What is mediation?
Mediation is a process in which two or more people involved in a dispute meet in a private, confidential setting with trained, neutral mediators to find a solution to the problem. The mediators do not judge who is right or wrong. They are there to assist the parties involved to reach their own solution.
During the mediation, each party explains how he/she sees the dispute, as well as explains how she/he thinks the dispute can be resolved. The mediator’s job is to keep the parties focused on the real issues causing the problem and to help find a workable solution.
Why should I try mediation?
There are eight good reasons to give mediation a chance:
- You will have the opportunity to explain the situation from your own point of view and to hear the others parties’ explanations from their points of view.
- Unlike the courts where one person must lose, mediation is a “win/win” situation. The goal is to reach an agreement that is satisfactory to everyone.
- About 80% of all mediations end in an agreement.
- Mediations can be held to accommodate your schedule.
- Everything said at mediation is confidential.
- Unlike litigation, mediation is non-confrontational. In mediation, the parties are working together to find a solution, rather than working against each other.
- Mediation often serves as a deterrent to future disputes between the parties.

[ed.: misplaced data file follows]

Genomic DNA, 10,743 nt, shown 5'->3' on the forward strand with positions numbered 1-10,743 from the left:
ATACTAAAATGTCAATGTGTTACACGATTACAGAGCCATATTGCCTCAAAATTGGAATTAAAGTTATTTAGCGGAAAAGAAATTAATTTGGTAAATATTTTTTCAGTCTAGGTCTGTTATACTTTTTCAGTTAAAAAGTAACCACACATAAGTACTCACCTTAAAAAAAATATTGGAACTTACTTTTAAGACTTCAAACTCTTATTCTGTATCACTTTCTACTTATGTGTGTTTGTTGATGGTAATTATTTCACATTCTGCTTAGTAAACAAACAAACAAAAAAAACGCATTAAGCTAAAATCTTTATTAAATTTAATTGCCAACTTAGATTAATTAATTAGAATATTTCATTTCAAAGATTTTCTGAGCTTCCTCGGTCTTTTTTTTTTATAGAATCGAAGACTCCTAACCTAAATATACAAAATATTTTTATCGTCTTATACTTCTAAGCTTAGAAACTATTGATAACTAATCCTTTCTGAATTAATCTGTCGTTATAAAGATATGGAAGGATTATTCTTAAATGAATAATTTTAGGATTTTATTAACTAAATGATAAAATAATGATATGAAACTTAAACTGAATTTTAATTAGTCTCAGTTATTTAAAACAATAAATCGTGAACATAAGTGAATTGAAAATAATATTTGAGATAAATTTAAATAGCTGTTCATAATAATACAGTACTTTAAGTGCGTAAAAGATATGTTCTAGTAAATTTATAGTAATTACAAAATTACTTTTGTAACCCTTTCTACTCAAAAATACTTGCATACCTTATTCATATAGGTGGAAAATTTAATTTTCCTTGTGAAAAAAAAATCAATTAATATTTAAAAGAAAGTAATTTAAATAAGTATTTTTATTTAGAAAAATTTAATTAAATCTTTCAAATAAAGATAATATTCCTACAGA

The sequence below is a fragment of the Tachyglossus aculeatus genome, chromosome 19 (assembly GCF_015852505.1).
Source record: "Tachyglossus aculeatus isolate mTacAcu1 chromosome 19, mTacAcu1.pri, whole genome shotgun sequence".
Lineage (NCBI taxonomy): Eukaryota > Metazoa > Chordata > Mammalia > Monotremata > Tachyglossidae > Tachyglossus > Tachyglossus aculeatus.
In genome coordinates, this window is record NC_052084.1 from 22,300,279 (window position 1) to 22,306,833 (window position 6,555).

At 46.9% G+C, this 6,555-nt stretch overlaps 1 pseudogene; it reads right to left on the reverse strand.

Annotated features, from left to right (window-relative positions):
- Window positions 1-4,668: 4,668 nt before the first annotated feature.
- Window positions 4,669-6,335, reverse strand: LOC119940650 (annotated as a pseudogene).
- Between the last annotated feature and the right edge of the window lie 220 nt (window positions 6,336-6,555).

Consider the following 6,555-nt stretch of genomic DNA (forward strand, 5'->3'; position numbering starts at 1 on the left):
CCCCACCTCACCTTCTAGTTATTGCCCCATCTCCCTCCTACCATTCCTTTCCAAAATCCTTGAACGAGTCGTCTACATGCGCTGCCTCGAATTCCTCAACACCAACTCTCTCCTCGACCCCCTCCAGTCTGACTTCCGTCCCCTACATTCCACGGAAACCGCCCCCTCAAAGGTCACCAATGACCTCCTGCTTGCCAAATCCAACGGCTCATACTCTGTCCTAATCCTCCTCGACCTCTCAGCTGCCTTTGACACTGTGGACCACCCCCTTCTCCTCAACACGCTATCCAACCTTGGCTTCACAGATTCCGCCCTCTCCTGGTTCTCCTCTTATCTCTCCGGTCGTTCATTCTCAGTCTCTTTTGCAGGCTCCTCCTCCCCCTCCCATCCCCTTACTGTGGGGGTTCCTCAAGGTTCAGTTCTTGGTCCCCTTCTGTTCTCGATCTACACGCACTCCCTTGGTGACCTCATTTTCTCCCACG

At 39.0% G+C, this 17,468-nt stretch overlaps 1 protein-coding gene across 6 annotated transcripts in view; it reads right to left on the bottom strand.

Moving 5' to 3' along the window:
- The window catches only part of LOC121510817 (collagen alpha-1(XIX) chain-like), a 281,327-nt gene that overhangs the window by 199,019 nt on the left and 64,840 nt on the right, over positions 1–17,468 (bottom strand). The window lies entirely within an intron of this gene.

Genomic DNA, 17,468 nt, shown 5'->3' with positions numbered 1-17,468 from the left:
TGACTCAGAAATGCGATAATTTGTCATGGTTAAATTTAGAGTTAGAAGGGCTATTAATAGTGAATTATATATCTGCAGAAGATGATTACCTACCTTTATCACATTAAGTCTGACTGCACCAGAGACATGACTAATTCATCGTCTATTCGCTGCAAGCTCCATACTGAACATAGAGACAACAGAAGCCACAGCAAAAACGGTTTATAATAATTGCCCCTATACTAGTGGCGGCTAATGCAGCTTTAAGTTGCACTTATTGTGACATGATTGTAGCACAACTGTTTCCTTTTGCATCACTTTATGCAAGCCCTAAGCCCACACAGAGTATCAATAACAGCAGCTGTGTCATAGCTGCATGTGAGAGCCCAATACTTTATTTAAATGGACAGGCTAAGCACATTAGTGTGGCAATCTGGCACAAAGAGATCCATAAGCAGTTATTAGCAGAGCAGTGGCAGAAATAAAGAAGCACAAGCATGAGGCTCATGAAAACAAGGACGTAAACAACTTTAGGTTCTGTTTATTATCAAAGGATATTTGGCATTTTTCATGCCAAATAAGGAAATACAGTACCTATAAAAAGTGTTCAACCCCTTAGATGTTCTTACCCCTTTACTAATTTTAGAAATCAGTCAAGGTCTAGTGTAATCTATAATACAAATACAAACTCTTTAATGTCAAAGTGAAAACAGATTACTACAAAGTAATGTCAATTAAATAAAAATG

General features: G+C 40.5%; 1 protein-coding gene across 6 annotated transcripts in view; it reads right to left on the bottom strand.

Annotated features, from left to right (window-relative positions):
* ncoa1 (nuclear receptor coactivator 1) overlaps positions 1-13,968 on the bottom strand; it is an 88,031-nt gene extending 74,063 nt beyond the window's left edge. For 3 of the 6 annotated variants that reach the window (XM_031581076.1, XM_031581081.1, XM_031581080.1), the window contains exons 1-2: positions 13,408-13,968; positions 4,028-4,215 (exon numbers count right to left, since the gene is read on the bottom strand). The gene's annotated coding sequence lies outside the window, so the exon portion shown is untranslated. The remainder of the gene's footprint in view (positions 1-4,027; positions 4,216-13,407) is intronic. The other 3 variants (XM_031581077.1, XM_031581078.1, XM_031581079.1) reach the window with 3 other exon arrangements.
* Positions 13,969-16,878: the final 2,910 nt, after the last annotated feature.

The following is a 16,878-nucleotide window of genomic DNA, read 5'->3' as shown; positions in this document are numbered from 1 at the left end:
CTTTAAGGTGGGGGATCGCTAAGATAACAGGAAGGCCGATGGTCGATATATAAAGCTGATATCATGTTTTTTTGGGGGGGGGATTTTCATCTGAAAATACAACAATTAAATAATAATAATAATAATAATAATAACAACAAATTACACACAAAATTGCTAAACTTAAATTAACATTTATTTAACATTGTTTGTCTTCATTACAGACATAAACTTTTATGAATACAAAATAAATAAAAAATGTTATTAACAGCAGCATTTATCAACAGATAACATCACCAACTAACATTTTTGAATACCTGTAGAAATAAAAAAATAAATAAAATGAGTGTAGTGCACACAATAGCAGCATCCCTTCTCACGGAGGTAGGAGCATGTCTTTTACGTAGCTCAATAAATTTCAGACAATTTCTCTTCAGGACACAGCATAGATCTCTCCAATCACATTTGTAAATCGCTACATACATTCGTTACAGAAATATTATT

How much does mediation cost?
Northern Community Mediation charges a nominal administrative fee. For details, see Fee Policies under Services & Programs.
How is a mediation set up?
For cases that are self-referred, when you call Northern Community Mediation (NCM), you will speak with a staff person who will take down some basic information and will answer any questions you have about the process. We will then contact the other party to find out if he/she is willing to participate in mediation. If so, then the mediation will be scheduled as soon as possible.
For cases referred by other agencies or other individuals, a staff person from NCM will contact the parties involved and take down some basic information and answer any questions they may have. If all of the parties are willing to “come to the table,” a mediation will be scheduled as soon as possible.
When a case is court ordered/referred, a staff person will follow the above described process. In these cases, however, the parties must participate in mediation. If someone refuses to do so, NCM notifies the court of that individual’s decision, and the court may find her/him in contempt of court.
Who are the mediators?
Our mediators are volunteers who have completed an extensive state-approved training and internship. Many of them have completed additional specialized and advanced training. Our mediators give of themselves and their varied talents to help their community by mediating disputes.
For 2008, the value of their services was determined to be worth $153,185.
The backgrounds of our mediators are varied, ranging from attorneys, to psychologists, to business people, to teachers, and the list goes on. The one thing they all have in common is a desire to help people resolve their conflicts in a non-adversarial manner.
How does Northern Community Mediation get its cases?
The majority of the cases (85%) that NCM facilitates are court ordered or referred. The remainder of the cases are self-referred, or referred by organizations or individuals, such as social service agencies and attorneys.